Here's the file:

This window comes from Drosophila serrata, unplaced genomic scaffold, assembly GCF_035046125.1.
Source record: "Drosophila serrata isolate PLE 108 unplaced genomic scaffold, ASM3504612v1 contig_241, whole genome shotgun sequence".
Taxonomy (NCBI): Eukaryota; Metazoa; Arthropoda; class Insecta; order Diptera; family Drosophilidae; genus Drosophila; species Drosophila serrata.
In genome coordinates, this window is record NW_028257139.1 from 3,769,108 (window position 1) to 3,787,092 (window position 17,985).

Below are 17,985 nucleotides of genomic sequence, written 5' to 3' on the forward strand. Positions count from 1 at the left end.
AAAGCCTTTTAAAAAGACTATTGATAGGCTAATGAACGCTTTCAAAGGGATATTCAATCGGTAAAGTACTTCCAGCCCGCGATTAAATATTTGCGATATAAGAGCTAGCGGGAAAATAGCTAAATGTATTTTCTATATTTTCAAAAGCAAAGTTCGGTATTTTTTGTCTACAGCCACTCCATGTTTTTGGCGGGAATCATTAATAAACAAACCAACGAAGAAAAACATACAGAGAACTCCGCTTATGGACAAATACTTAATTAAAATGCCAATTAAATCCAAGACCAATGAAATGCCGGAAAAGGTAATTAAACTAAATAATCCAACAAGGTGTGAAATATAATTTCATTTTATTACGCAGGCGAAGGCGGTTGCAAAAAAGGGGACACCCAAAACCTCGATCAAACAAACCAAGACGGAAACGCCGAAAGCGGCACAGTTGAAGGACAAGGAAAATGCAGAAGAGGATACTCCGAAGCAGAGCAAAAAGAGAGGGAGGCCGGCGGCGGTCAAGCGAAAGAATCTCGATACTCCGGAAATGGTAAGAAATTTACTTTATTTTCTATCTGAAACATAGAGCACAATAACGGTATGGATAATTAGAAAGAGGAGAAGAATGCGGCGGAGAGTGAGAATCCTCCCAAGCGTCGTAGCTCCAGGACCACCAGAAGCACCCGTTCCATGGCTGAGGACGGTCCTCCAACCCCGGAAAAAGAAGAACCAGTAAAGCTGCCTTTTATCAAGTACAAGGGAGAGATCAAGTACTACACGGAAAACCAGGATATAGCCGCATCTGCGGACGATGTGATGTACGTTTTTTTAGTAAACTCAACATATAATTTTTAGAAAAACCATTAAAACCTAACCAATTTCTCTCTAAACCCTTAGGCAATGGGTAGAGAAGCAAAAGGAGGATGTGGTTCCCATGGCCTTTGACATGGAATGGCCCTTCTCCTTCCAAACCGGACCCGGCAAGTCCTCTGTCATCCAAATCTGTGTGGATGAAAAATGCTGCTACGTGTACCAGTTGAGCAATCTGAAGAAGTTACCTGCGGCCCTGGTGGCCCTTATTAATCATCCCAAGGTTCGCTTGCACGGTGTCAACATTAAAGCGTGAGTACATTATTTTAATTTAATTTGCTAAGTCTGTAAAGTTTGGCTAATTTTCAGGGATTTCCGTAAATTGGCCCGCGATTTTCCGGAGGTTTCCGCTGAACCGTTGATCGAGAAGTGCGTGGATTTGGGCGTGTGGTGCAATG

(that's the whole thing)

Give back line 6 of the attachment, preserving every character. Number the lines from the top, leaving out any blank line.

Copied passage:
AAAGCCTTTTAAAAAGACTATTGATAGGCTAATGAACGCTTTCAAAGGGATATTCAATCGGTAAAGTACTTCCAGCCCGCGATTAAATATTTGCGATATAAGAGCTAGCGGGAAAATAGCTAAATGTATTTTCTATATTTTCAAAAGCAAAGTTCGGTATTTTTTGTCTACAGCCACTCCATGTTTTTGGCGGGAATCATTAATAAACAAACCAACGAAGAAAAACATACAGAGAACTCCGCTTATGGACAAATACTTAATTAAAATGCCAATTAAATCCAAGACCAATGAAATGCCGGAAAAGGTAATTAAACTAAATAATCCAACAAGGTGTGAAATATAATTTCATTTTATTACGCAGGCGAAGGCGGTTGCAAAAAAGGGGACACCCAAAACCTCGATCAAACAAACCAAGACGGAAACGCCGAAAGCGGCACAGTTGAAGGACAAGGAAAATGCAGAAGAGGATACTCCGAAGCAGAGCAAAAAGAGAGGGAGGCCGGCGGCGGTCAAGCGAAAGAATCTCGATACTCCGGAAATGGTAAGAAATTTACTTTATTTTCTATCTGAAACATAGAGCACAATAACGGTATGGATAATTAGAAAGAGGAGAAGAATGCGGCGGAGAGTGAGAATCCTCCCAAGCGTCGTAGCTCCAGGACCACCAGAAGCACCCGTTCCATGGCTGAGGACGGTCCTCCAACCCCGGAAAAAGAAGAACCAGTAAAGCTGCCTTTTATCAAGTACAAGGGAGAGATCAAGTACTACACGGAAAACCAGGATATAGCCGCATCTGCGGACGATGTGATGTACGTTTTTTTAGTAAACTCAACATATAATTTTTAGAAAAACCATTAAAACCTAACCAATTTCTCTCTAAACCCTTAGGCAATGGGTAGAGAAGCAAAAGGAGGATGTGGTTCCCATGGCCTTTGACATGGAATGGCCCTTCTCCTTCCAAACCGGACCCGGCAAGTCCTCTGTCATCCAAATCTGTGTGGATGAAAAATGCTGCTACGTGTACCAGTTGAGCAATCTGAAGAAGTTACCTGCGGCCCTGGTGGCCCTTATTAATCATCCCAAGGTTCGCTTGCACGGTGTCAACATTAAAGCGTGAGTACATTATTTTAATTTAATTTGCTAAGTCTGTAAAGTTTGGCTAATTTTCAGGGATTTCCGTAAATTGGCCCGCGATTTTCCGGAGGTTTCCGCTGAACCGTTGATCGAGAAGTGCGTGGATTTGGGCGTGTGGTGCAATG